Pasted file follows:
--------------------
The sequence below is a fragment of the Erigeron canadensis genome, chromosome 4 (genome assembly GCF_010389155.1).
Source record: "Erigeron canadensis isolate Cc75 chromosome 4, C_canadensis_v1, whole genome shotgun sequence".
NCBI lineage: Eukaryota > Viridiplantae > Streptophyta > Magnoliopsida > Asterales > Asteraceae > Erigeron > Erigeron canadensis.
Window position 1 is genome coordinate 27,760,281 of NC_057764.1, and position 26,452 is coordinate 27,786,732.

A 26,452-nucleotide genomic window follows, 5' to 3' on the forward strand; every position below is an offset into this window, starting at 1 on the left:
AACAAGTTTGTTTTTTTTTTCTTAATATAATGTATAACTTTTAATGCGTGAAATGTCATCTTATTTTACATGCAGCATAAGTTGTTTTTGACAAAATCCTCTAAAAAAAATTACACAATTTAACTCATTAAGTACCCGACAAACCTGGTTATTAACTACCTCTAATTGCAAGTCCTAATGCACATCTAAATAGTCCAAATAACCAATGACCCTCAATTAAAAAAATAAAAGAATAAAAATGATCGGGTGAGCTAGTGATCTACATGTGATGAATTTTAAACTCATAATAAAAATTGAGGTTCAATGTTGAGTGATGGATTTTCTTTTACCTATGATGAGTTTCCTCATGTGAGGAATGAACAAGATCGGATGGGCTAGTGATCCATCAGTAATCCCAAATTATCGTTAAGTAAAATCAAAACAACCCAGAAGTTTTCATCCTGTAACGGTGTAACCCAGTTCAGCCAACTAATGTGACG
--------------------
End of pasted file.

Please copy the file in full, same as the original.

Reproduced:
The sequence below is a fragment of the Erigeron canadensis genome, chromosome 4 (genome assembly GCF_010389155.1).
Source record: "Erigeron canadensis isolate Cc75 chromosome 4, C_canadensis_v1, whole genome shotgun sequence".
NCBI lineage: Eukaryota > Viridiplantae > Streptophyta > Magnoliopsida > Asterales > Asteraceae > Erigeron > Erigeron canadensis.
Window position 1 is genome coordinate 27,760,281 of NC_057764.1, and position 26,452 is coordinate 27,786,732.

A 26,452-nucleotide genomic window follows, 5' to 3' on the forward strand; every position below is an offset into this window, starting at 1 on the left:
AACAAGTTTGTTTTTTTTTTCTTAATATAATGTATAACTTTTAATGCGTGAAATGTCATCTTATTTTACATGCAGCATAAGTTGTTTTTGACAAAATCCTCTAAAAAAAATTACACAATTTAACTCATTAAGTACCCGACAAACCTGGTTATTAACTACCTCTAATTGCAAGTCCTAATGCACATCTAAATAGTCCAAATAACCAATGACCCTCAATTAAAAAAATAAAAGAATAAAAATGATCGGGTGAGCTAGTGATCTACATGTGATGAATTTTAAACTCATAATAAAAATTGAGGTTCAATGTTGAGTGATGGATTTTCTTTTACCTATGATGAGTTTCCTCATGTGAGGAATGAACAAGATCGGATGGGCTAGTGATCCATCAGTAATCCCAAATTATCGTTAAGTAAAATCAAAACAACCCAGAAGTTTTCATCCTGTAACGGTGTAACCCAGTTCAGCCAACTAATGTGACG